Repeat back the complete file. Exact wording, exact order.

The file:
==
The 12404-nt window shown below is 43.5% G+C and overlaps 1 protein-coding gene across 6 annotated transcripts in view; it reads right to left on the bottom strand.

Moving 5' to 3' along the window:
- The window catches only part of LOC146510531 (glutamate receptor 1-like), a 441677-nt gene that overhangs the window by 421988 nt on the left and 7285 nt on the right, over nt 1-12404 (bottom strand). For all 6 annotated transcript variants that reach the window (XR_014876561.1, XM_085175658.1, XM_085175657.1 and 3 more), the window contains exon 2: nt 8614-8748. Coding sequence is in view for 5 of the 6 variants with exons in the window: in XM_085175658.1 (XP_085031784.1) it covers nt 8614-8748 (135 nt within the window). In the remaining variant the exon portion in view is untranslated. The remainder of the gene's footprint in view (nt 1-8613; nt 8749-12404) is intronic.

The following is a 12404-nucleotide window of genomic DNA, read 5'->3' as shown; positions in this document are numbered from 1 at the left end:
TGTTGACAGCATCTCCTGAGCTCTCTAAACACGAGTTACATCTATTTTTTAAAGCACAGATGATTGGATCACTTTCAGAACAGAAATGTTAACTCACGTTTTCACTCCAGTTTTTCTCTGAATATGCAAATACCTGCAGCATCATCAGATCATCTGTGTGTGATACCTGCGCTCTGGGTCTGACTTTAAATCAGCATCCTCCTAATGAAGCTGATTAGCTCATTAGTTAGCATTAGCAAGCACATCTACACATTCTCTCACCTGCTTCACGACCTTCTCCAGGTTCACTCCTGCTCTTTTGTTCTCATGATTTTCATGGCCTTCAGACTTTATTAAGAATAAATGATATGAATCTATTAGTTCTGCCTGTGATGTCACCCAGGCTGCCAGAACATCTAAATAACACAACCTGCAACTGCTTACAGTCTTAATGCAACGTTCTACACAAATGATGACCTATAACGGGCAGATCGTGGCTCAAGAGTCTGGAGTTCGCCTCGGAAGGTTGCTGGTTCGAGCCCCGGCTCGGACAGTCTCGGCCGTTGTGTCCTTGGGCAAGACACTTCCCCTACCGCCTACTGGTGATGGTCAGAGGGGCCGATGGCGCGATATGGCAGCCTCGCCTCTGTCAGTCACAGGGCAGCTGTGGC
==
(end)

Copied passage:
The 12404-nt window shown below is 43.5% G+C and overlaps 1 protein-coding gene across 6 annotated transcripts in view; it reads right to left on the bottom strand.

Moving 5' to 3' along the window:
- The window catches only part of LOC146510531 (glutamate receptor 1-like), a 441677-nt gene that overhangs the window by 421988 nt on the left and 7285 nt on the right, over nt 1-12404 (bottom strand). For all 6 annotated transcript variants that reach the window (XR_014876561.1, XM_085175658.1, XM_085175657.1 and 3 more), the window contains exon 2: nt 8614-8748. Coding sequence is in view for 5 of the 6 variants with exons in the window: in XM_085175658.1 (XP_085031784.1) it covers nt 8614-8748 (135 nt within the window). In the remaining variant the exon portion in view is untranslated. The remainder of the gene's footprint in view (nt 1-8613; nt 8749-12404) is intronic.

The following is a 12404-nucleotide window of genomic DNA, read 5'->3' as shown; positions in this document are numbered from 1 at the left end:
TGTTGACAGCATCTCCTGAGCTCTCTAAACACGAGTTACATCTATTTTTTAAAGCACAGATGATTGGATCACTTTCAGAACAGAAATGTTAACTCACGTTTTCACTCCAGTTTTTCTCTGAATATGCAAATACCTGCAGCATCATCAGATCATCTGTGTGTGATACCTGCGCTCTGGGTCTGACTTTAAATCAGCATCCTCCTAATGAAGCTGATTAGCTCATTAGTTAGCATTAGCAAGCACATCTACACATTCTCTCACCTGCTTCACGACCTTCTCCAGGTTCACTCCTGCTCTTTTGTTCTCATGATTTTCATGGCCTTCAGACTTTATTAAGAATAAATGATATGAATCTATTAGTTCTGCCTGTGATGTCACCCAGGCTGCCAGAACATCTAAATAACACAACCTGCAACTGCTTACAGTCTTAATGCAACGTTCTACACAAATGATGACCTATAACGGGCAGATCGTGGCTCAAGAGTCTGGAGTTCGCCTCGGAAGGTTGCTGGTTCGAGCCCCGGCTCGGACAGTCTCGGCCGTTGTGTCCTTGGGCAAGACACTTCCCCTACCGCCTACTGGTGATGGTCAGAGGGGCCGATGGCGCGATATGGCAGCCTCGCCTCTGTCAGTCACAGGGCAGCTGTGGC